Over a year and half after the trip, he is still connected, still interested in Judaism and Jewish life, still interested in the Jewish community.
In the closing remarks to our group on that same trip, another participant wrote the following words:
One of the things I have heard many of you repeatedly say is how you realize now that Judaism is more than just a religion; it is a culture, tradition, set of values, and way of life. This Jewish heritage is what brought us all to Israel in the first place. Once here, though, we discovered more than just our roots; we discovered a way of life that we can connect with on a level so deep that it has changed our world views. Think about that. In 10 days, a country the size of New Jersey (but not as smelly) changed the way we view ourselves, our religion, the world, and our role in that world.
After returning from his Birthright experience, that student began to attend Shabbat services and dinner each week. His social circle expanded to include his Jewish friends from the trip. He ensured that his younger brother went on Birthright so he could also understand what being Jewish and being part of the Jewish community means. This is more than feeling positive about being Jewish. This is action that changes lives. These are choices that strengthen our Jewish community.
While I could cite many other examples, a revealing story I can share is what happened a month ago when I traveled to Israel for the Jewish Federations of North America General Assembly. I was in Israel for less than a week, but during that brief visit, I lost count of the number of former Birthright participants I saw who were in Israel for various reasons.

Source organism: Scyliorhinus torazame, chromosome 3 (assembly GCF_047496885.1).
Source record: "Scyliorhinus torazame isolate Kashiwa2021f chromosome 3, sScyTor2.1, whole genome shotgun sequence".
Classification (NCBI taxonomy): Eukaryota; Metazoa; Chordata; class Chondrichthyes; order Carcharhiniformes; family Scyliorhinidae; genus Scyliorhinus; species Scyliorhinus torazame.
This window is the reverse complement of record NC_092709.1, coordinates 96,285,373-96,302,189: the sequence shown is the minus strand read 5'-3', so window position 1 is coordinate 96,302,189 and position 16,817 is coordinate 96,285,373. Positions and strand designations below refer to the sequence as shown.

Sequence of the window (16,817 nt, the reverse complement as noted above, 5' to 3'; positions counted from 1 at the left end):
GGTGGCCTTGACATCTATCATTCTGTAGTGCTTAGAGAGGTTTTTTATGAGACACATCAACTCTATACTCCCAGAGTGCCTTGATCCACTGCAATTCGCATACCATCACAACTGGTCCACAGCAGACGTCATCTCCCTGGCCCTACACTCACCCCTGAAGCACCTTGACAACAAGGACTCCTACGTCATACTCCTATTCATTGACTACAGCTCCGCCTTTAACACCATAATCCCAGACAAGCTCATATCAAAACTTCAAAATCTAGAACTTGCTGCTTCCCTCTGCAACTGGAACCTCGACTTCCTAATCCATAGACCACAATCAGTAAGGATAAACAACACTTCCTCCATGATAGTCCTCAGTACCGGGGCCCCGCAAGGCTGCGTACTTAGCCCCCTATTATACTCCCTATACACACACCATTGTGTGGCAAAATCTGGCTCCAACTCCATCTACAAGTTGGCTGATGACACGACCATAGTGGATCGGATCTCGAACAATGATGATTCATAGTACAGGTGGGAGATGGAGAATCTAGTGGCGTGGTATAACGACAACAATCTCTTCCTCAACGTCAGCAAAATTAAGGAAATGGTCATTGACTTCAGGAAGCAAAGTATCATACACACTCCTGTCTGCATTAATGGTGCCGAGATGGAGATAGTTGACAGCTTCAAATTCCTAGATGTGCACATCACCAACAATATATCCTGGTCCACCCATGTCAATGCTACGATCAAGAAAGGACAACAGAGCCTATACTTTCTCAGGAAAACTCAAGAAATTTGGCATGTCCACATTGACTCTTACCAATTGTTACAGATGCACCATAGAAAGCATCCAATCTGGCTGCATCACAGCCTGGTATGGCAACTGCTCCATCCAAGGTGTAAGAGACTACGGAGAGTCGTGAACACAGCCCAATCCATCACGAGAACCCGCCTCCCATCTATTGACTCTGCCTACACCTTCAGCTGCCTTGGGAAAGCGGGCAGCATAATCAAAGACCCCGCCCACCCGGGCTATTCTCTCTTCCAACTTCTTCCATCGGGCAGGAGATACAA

Some had made aliyah. Some were there for Federation Young Leadership missions. Others were studying at Pardes or spending a semester abroad in Israel. Still others were involved in a long-term MASA program by spending up to a year living in Israel.
If you ask Celie Brown, current board chair of the Jewish Federation of Greater Seattle, or Iantha Sidell, a current Federation board member and past board chair, they will tell you that it seemed as if I knew everybody in Israel. That’s the power of Birthright. I give Taglit-Birthright Israel credit for introducing these students to Israel and enabling them to build a strong bond with the Jewish people.
I appreciate Rabbi Meyer’s concerns about carefully scrutinizing how we spend communal dollars. I am all for analyzing the effect of everything we choose to do and ensuring we put communal dollars to their highest and best use. I can say with confidence, however, that Brandeis University’s 2012 Birthright survey and my 15 years of personal experience with Birthright are good evidence that the dollars we spend on Birthright are returning lasting benefits in deeper Jewish identity and a stronger Jewish community.